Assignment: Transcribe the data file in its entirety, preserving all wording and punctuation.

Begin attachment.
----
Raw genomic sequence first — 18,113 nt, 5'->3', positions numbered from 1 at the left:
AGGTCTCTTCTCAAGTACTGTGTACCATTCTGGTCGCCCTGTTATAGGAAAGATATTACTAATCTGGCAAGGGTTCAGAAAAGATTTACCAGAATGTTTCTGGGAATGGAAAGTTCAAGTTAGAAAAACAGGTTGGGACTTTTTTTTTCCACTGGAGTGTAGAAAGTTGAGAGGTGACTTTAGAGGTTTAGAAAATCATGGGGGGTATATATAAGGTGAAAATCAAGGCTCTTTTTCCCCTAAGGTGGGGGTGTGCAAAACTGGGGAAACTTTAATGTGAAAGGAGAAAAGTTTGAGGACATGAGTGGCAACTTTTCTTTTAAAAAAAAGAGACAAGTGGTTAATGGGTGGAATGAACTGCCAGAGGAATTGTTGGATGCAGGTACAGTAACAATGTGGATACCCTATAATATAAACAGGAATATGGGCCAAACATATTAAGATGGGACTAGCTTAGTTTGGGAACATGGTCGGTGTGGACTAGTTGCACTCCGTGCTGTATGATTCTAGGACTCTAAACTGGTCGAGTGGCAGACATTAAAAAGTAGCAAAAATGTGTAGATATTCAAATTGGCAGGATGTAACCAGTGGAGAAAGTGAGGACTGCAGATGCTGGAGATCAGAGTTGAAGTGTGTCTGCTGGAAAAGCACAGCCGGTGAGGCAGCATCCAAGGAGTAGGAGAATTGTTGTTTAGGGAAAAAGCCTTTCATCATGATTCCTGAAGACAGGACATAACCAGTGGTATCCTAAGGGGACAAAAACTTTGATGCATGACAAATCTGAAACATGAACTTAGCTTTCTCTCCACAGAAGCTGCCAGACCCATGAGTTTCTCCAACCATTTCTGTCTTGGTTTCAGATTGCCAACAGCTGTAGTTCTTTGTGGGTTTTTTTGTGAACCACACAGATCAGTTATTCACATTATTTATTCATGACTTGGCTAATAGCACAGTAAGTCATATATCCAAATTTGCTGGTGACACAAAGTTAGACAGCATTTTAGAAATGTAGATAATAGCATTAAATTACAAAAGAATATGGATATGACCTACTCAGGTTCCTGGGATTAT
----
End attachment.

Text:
Raw genomic sequence first — 18,113 nt, 5'->3', positions numbered from 1 at the left:
AGGTCTCTTCTCAAGTACTGTGTACCATTCTGGTCGCCCTGTTATAGGAAAGATATTACTAATCTGGCAAGGGTTCAGAAAAGATTTACCAGAATGTTTCTGGGAATGGAAAGTTCAAGTTAGAAAAACAGGTTGGGACTTTTTTTTTCCACTGGAGTGTAGAAAGTTGAGAGGTGACTTTAGAGGTTTAGAAAATCATGGGGGGTATATATAAGGTGAAAATCAAGGCTCTTTTTCCCCTAAGGTGGGGGTGTGCAAAACTGGGGAAACTTTAATGTGAAAGGAGAAAAGTTTGAGGACATGAGTGGCAACTTTTCTTTTAAAAAAAAGAGACAAGTGGTTAATGGGTGGAATGAACTGCCAGAGGAATTGTTGGATGCAGGTACAGTAACAATGTGGATACCCTATAATATAAACAGGAATATGGGCCAAACATATTAAGATGGGACTAGCTTAGTTTGGGAACATGGTCGGTGTGGACTAGTTGCACTCCGTGCTGTATGATTCTAGGACTCTAAACTGGTCGAGTGGCAGACATTAAAAAGTAGCAAAAATGTGTAGATATTCAAATTGGCAGGATGTAACCAGTGGAGAAAGTGAGGACTGCAGATGCTGGAGATCAGAGTTGAAGTGTGTCTGCTGGAAAAGCACAGCCGGTGAGGCAGCATCCAAGGAGTAGGAGAATTGTTGTTTAGGGAAAAAGCCTTTCATCATGATTCCTGAAGACAGGACATAACCAGTGGTATCCTAAGGGGACAAAAACTTTGATGCATGACAAATCTGAAACATGAACTTAGCTTTCTCTCCACAGAAGCTGCCAGACCCATGAGTTTCTCCAACCATTTCTGTCTTGGTTTCAGATTGCCAACAGCTGTAGTTCTTTGTGGGTTTTTTTGTGAACCACACAGATCAGTTATTCACATTATTTATTCATGACTTGGCTAATAGCACAGTAAGTCATATATCCAAATTTGCTGGTGACACAAAGTTAGACAGCATTTTAGAAATGTAGATAATAGCATTAAATTACAAAAGAATATGGATATGACCTACTCAGGTTCCTGGGATTAT